The major impact will be in the reduction of costs in the warehouse and in delivery systems, this will affect
manufacturing industry, parts distribution, food and goods distribution. The potential when combined with
autonomous transport is to address the challenge of “warehouse to door” systems providing a near optimal delivery process.
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The market for domestic robotic appliances; floor cleaning, lawn mowing and pool cleaning is well established. There are numerous suppliers in the floor cleaning sector, however the level of market penetration is still very low. Step changes in function may be required before autonomous cleaners become a first choice device. Other application areas for domestic appliances are at lower levels of maturity, for example window cleaning
and security robots. The consumer domain also covers education and entertainment
where there has been niche development over the past decade with toys and kits.
The societal impact of applying robotics technology to assistive living in the consumer
market has considerable potential. These present significant challenges to all technology
areas, not least in human robot interaction and in making compact efficient machines.
Early applications are likely to centre on mobility assistance within the home and later extend to other life functions. The ageing society provides a strong imperative to develop
these systems.
Improved sensing of the surrounding environment.
Improved interpretation of the environment.
Low cost sensing
Time Scale
It is strongly expected that the domestic appliance market will achieve significant growth
in the coming decade as it becomes more cost effective to deliver more complex and
smarter technology. Cost and dependability are major driving factors. Other domestic applications will also come to market as the technology becomes available. The same technology will also drive applications in entertainment and education where incremental progress is expected.
Physical human robot interfaces.
Improved energy efficient
Application Scenario
It is expected that the introduction of assistive aids using robotics technology will take
some time to establish, early examples of robot arms and semi-autonomous wheelchairs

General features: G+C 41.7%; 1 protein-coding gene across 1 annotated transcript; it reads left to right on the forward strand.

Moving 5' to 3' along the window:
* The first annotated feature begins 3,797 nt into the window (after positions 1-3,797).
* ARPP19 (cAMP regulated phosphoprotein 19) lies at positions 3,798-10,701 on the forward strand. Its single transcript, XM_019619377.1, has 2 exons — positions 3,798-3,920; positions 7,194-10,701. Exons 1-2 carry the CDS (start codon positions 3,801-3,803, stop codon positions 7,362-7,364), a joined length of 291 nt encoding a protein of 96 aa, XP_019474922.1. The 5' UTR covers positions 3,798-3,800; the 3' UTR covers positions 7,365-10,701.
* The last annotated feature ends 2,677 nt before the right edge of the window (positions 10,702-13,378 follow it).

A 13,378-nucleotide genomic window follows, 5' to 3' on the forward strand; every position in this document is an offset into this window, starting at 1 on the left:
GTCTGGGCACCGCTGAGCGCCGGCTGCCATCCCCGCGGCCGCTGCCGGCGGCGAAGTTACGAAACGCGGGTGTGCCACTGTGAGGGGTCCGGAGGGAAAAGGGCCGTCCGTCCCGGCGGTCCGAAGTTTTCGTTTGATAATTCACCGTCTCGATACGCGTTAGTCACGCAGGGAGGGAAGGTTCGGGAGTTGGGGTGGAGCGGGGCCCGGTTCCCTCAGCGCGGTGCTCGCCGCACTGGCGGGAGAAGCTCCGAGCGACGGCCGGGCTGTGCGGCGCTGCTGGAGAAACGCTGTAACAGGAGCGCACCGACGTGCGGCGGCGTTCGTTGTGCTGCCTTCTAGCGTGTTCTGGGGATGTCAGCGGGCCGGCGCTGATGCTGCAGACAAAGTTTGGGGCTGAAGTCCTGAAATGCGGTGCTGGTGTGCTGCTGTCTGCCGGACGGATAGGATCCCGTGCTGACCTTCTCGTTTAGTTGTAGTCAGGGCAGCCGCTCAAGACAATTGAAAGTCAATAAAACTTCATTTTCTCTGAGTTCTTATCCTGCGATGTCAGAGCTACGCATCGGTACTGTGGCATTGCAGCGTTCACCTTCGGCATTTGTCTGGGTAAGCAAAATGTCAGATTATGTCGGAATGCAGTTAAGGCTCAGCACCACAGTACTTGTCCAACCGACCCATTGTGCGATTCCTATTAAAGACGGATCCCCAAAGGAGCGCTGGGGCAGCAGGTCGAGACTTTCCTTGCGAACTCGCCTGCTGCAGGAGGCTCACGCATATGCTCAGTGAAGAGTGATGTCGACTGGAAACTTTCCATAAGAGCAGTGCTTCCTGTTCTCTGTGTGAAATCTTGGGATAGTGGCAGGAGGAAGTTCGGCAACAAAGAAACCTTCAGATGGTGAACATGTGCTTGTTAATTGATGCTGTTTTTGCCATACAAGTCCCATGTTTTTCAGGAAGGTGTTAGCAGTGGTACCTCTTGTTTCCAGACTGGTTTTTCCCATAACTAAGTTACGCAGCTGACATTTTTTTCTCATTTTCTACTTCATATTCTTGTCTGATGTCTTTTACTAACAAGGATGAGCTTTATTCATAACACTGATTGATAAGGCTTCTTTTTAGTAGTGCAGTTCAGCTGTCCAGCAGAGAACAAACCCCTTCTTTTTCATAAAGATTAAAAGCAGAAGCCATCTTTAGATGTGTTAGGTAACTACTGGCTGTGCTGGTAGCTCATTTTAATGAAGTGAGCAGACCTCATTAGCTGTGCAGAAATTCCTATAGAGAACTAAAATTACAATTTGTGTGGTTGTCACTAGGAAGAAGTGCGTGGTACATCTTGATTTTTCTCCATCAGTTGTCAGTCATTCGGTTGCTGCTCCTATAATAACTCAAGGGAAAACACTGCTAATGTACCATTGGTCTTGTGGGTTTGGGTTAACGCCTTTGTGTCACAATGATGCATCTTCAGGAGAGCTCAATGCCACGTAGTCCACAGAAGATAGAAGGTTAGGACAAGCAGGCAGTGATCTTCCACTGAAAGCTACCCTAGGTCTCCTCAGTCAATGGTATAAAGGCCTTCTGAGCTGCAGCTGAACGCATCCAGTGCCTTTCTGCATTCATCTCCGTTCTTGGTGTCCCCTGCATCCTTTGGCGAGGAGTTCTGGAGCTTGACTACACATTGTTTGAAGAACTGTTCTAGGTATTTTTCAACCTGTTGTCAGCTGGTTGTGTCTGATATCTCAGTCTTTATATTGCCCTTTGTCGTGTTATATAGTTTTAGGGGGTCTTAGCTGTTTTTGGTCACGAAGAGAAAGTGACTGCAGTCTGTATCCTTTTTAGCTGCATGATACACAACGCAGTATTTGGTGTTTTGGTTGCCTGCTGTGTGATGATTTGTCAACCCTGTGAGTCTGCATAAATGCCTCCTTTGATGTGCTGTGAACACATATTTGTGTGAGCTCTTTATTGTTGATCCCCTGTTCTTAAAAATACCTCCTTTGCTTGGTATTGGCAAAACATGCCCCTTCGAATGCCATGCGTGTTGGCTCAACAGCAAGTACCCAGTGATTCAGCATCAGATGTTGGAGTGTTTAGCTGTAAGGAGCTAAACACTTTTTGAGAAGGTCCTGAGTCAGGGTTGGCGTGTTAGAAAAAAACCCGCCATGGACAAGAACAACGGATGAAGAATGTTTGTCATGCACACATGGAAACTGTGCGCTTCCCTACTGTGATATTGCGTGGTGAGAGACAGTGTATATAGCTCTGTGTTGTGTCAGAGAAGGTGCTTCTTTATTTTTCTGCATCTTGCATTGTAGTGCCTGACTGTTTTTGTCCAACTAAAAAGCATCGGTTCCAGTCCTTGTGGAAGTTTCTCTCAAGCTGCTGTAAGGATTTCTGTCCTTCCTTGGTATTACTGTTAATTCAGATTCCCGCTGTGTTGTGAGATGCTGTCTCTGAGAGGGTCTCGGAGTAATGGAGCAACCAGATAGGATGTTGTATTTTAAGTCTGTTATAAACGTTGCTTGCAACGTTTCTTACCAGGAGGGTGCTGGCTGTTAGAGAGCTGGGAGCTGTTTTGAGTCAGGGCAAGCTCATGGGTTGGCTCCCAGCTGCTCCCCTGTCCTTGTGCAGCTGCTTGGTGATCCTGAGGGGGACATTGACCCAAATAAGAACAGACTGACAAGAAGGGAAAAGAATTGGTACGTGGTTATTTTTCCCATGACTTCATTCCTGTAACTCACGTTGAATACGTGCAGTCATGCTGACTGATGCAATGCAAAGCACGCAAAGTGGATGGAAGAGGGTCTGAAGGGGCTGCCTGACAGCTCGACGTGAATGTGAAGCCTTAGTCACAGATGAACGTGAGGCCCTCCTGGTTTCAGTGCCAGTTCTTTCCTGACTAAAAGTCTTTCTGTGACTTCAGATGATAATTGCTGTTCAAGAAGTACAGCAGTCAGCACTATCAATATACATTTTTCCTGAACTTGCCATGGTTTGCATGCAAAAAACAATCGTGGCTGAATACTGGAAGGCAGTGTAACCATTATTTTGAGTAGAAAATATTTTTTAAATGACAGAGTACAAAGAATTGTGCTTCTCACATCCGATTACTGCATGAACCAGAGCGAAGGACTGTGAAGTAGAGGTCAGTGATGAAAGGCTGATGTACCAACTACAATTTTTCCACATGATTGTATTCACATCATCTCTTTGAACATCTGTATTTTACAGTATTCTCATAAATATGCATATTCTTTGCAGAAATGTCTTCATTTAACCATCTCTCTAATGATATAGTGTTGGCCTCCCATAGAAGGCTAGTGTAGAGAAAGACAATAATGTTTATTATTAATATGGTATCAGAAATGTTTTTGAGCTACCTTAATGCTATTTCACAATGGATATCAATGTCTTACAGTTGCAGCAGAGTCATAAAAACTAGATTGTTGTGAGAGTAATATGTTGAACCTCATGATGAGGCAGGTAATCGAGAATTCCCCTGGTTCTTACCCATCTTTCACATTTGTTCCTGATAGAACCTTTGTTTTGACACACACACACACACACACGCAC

already exist in the disability market. The wider application of robotics technology in assistive aids for the wider population is still under development and it may take a decade before devices are deployed.
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Jo shuts the front door behind her, the children are scrambling into the car, they drive off to school. Behind her
the breakfast table is a mess. The kitchen floor has crumbs and bits of cereal on it. There are clothes on the
bedroom floor, books and a magazine in the lounge. The bathroom floor is wet and a towel is draped over the
side of the bath. A tap is running in the downstairs wash basin. The lights are on in the hallway.
Jo opens the door the children rush in, school bags flung to the floor. The smell of supper cooking wafts
through the house, she remembers what she ordered via the phone app at lunch time, after being prompted.
The kitchen is clean and tidy, along with every other room in the house. A load of washing is finishing its spin
cycle. The dishwasher is half full waiting… The lights are on again in the hallway.
The front door bell rings. The supermarket delivery has arrived. Jo packs the items away each one scanned
into place. The children play before supper. Jo calls them as she sets the table. A green light on a closed
kitchen unit fades on and off slowly then stays lit; the system is ready to start again.
Impact and Market
The primary impact of robotic domestic appliances is in saving time by offloading everyday chores. For this to
be effective these robotic appliances must be functionally dependable. Once this is established the market will
accelerate. A secondary effect is that these functions will be carried out more regularly and ubiquitously.
In education the use of robotics to engage children in science and technology is already well established, it is
possible this may extend to other areas of study and ultimately into sports coaching. As the cost of robotics
technology reduces the opportunities to develop toys based on robots will expand just as it has with embedded
computer technology.
The long term societal impact of assistive technology for mobility is considerable. The ability to monitor and assist the elderly at home has the potential to make a significant impact on the challenges presented by an ageing society.
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The following major European societal challenges have ben
identified and are specifically target within Horizon 2020. Robotics technology has the potential to impact on a number of these
challenges both directly and indirectly.
Health, demographic change and wellbeing;
Food security, sustainable agriculture, marine and maritime
research, and the bio-economy;
Secure, clean and efficient energy;
In certain areas of application robotics has a pivotal
role to play in addressing some of the key societal
challenges facing Europe and the rest of the world
in areas as diverse as demographic change, health
and well-being, food production, transport and
Robotics will be fundamental to meeting these
challenges sustainably, humanely and costeffectively. In each of these challenges there are
future opportunities that stretch technical capability,
organisational structures and the ingenuity of the
Smart, green and integrated transport;
Inclusive, innovative and secure societies;
Climate action, resource efficiency and raw materials.
By their nature these challenges are beyond the reach of current technical capability, they require the cohesive integration of